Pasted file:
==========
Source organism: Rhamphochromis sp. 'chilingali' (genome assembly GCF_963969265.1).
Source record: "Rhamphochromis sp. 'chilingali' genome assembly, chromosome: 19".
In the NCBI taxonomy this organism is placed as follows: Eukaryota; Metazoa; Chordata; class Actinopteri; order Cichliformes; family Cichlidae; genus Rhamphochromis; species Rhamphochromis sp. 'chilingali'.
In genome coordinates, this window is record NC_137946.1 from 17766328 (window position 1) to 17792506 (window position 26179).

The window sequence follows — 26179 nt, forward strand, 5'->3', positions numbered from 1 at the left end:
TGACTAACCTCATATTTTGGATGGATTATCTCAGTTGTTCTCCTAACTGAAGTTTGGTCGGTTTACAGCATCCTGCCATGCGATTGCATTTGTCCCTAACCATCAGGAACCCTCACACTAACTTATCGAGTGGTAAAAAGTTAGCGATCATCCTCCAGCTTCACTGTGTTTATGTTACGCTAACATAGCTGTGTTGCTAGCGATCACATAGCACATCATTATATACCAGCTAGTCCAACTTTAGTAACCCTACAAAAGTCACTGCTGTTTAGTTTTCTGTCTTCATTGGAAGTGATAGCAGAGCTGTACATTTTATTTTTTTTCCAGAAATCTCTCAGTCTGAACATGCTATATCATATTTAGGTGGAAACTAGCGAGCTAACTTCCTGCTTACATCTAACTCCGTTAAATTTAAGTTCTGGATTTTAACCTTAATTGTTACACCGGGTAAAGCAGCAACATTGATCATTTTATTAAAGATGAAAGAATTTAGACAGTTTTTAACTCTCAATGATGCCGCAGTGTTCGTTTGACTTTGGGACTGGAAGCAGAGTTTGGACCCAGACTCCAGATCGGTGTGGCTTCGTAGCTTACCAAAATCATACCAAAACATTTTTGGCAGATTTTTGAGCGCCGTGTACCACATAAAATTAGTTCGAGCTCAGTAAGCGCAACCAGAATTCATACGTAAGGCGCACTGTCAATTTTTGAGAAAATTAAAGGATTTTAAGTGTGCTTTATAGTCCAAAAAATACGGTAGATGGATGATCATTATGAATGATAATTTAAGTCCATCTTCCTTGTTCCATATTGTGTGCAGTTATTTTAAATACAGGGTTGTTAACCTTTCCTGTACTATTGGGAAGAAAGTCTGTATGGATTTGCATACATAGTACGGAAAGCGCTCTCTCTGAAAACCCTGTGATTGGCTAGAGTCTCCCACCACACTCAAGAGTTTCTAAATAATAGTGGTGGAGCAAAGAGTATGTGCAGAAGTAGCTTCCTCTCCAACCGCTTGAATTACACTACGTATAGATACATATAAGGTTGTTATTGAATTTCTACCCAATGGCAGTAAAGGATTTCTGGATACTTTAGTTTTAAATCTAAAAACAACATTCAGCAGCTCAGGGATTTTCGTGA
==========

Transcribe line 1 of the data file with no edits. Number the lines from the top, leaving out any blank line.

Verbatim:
Source organism: Rhamphochromis sp. 'chilingali' (genome assembly GCF_963969265.1).